Warriors have good options for both defensive gearing (mitigation) and offensive gearing (threat), as well as tier sets with bonuses and itemization for tanking. They are also the only class that has defensive cooldowns (such as Shield Wall and Last Stand) allowing them to tank in situations where no other class can.
Druids lack the defensive cooldowns of Tank Warriors, but they have comparable threat generation. Due to the nature of
, Druids can reach armor levels Warriors can only dream of. Through clever uses of items such as
, Druids are able to create huge bursts of threat, making them ideal for certain bosses. Druids also bring a lot of utility in the form of
making them uniquely viable in some end-game scenarios.
What's the catch? Although they are extremely useful in certain situations, Druids ultimately fall short of Warriors due to the lack of a
, as well as lack of a self-fear break
. Horde Feral Druids will also struggle to keep aggro, because melee players will be dealing extra attacks from a Shaman's
, which the Druid does not benefit from.
As for Prot Paladins, they lack a major defensive cooldown such as
but they also don't have access to an ability such as
to gain back threat if they lose aggro. However, items like
in combination with spells like
make Paladins able to generate some serious AoE threat. And due to abilities like
, which are strong against Undead, Prot Paladins may be good for running Scholomance or Stratholme.
Over the years, many stats have been added and removed to World of Warcraft. While Mastery and Versatility were not present in Classic WoW, there are many stats modern players will be unfamiliar with when playing Classic.
Classic WoW Stats Guide
describes all stats in a bit more detail. Some things to be aware of as a tank:
While we generally associate Plate tanks with Strength and Stamina in Battle for Azeroth, Classic tanks wanted to collect stats like Agility and Attack Power for threat.
Some notable tanking stats were removed in Cataclysm like Block Value and Defense.
Critical strike, haste, and hit were around in Classic, but they were split between melee and spell variants.
Mitigation stats like resistances were important to surviving encounters like Ragnaros and Huhuran.
The talent system went through a major overhaul ever since Vanilla. In Battle for Azeroth, instead of having three trees of talents with mostly small tuning pieces, you must choose your specialization, which then unlocks the core abilities and traits of it. You can preview the vanilla talents in our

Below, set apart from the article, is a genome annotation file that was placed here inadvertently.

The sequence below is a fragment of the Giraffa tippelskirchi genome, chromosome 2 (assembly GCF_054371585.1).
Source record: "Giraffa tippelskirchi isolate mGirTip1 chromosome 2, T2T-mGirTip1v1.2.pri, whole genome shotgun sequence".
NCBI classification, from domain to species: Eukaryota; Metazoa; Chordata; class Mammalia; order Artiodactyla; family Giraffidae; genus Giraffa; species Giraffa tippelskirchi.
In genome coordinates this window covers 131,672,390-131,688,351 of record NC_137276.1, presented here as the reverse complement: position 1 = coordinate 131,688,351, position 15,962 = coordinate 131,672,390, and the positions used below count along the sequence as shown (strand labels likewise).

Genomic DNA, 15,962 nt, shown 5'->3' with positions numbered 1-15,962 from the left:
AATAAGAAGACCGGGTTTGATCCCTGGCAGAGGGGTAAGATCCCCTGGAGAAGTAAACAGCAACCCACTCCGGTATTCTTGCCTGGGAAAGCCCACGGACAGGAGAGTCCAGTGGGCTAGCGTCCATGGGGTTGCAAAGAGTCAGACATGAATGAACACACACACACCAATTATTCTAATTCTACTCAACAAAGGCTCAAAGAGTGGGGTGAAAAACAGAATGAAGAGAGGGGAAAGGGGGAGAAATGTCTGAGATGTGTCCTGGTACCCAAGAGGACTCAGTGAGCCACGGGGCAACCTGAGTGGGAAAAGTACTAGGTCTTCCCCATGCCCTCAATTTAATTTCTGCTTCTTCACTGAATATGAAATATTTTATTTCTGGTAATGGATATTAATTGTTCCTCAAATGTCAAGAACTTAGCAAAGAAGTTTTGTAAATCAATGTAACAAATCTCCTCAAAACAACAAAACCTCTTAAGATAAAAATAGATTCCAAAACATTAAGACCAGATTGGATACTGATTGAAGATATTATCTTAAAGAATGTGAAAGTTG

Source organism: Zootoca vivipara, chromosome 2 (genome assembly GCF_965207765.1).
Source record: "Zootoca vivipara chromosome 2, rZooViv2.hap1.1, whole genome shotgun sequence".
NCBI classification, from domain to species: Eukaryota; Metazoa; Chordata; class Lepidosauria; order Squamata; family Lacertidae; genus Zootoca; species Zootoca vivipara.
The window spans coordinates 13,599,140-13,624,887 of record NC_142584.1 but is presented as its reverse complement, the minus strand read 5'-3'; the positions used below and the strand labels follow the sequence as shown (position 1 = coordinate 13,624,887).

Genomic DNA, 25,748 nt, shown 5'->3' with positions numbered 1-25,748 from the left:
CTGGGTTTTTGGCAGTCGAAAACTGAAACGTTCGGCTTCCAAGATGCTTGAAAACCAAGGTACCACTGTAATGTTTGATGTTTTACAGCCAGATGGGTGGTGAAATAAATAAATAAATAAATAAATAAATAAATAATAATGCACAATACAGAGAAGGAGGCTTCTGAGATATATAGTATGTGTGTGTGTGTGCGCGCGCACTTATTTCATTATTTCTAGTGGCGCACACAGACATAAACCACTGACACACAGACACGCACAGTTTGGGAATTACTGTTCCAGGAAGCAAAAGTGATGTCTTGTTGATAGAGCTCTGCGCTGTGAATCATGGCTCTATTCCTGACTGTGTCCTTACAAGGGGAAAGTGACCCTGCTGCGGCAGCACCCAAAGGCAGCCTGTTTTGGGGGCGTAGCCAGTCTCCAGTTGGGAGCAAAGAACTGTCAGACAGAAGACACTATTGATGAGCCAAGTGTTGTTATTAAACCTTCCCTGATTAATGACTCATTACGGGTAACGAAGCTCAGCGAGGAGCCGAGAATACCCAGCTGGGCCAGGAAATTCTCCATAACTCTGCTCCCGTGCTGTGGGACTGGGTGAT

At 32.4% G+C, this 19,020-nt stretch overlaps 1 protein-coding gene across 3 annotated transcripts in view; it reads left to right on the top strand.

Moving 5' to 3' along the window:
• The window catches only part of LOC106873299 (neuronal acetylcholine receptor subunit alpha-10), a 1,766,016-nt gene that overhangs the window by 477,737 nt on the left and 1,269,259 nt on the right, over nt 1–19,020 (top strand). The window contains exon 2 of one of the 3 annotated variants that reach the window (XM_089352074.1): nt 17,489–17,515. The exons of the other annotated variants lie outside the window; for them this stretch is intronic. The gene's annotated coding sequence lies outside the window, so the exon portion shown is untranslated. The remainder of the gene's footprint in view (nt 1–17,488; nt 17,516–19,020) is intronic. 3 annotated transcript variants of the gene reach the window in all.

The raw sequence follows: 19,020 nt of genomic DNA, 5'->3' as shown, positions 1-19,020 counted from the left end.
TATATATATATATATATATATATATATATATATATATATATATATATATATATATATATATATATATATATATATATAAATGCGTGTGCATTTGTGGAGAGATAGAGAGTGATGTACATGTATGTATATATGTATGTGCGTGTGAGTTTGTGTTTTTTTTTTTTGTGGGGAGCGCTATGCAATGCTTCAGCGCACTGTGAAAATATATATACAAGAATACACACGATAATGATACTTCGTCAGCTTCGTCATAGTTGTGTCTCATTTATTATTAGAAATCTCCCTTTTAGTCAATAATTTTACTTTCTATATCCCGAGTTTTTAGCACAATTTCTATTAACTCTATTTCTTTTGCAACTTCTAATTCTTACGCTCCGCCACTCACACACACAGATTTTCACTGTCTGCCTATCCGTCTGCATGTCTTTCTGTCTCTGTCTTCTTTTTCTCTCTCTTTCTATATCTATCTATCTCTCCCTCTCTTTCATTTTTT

Classic Talent Calculator
In Battle for Azeroth, you can change your specialization at any time, without any cost, as long as you're out of combat. In order to change talents, you must be out of combat and you either need to be in a resting zone, like a major city or inn or to be under the effect of special items that allow you to change talents on the fly, like special Tomes.
In Classic WoW, players must visit a Class Trainer in order to change their talent tree selections. This process has a cost attached to it, which starts as a small fee but increases every time you perform it, up to a cap of . This cost is reduced by per month, to a minimum of . Therefore, players generally stick with one talent build as they level, instead of constantly swapping.
However, class specialization trees are less niche in Classic than they are in BFA; it's not uncommon to see someone with points in a DPS tree tank, or other hybrid builds of multiple specs.
As for class abilities, they are awarded automatically as you level up in BFA, but in Classic, you must go back to your trainer to learn them at various levels. Many abilities also have ranks, with higher ranks providing stronger versions of an ability.
Threat is very important in Classic WoW. The more threat that the tank is able to generate increases the amount of damage your DPS players will be able to do before pulling threat (ideally they will never pull threat). All players can generate threat by dealing damage, healing, casting beneficial buffs and removing harmful debuffs--and threat is only wiped by a player death. If a non-Tank player is high on threat, they may hold back on casting abilities, which in turn hampers their performance.
Therefore, the higher a tank's TPS is, the higher a party/raid's DPS can be. You may hear the phrase "wait for 5 sunders to DPS" tossed around in order to ensure a DPS will not rip aggro off a tank at the start of an encounter.
Alliance players can more easily manage their threat generation due to the
, whereas Horde players must be within range of a
Learn more about this mechanic in our
Comprehensive Classic WoW Threat Guide
Weapon skill represents your proficiency with a type of weapon, and increasing your weapon skill reduces your chance to miss when attacking a target.
Enemies have a Defense that corresponds to 5 time their level (63=315, 62=310, 61=305, etc.) This is then checked against your Weapon Skill to determine your chance to miss and glancing blow damage reduction. Enemy mobs that have more than 10 defense skill more than your weapon skill also apply an additional 1% chance to miss. For the clearest example of the benefits of weapon skill, let's take a look at the benefits of having +5 weapon skill vs a level 63/boss enemy as a tank:
Reduces your chance to miss from 8% to 6% as well as removing the 1% hit penalty. This means that +5 weapon skill (305 weapon skill) effectively gives you a 3% hit bonus against a level 63/boss mob.
Reduces the damage reduction penalty of glancing blows from 35% to 15%, glancing blows are however unavoidable as they simply happen 40% of the time.
Decreases the chance for the mob to dodge your attacks from 6.5% to 6%.
Learn more in the
Classic WoW Weapon Skill Guide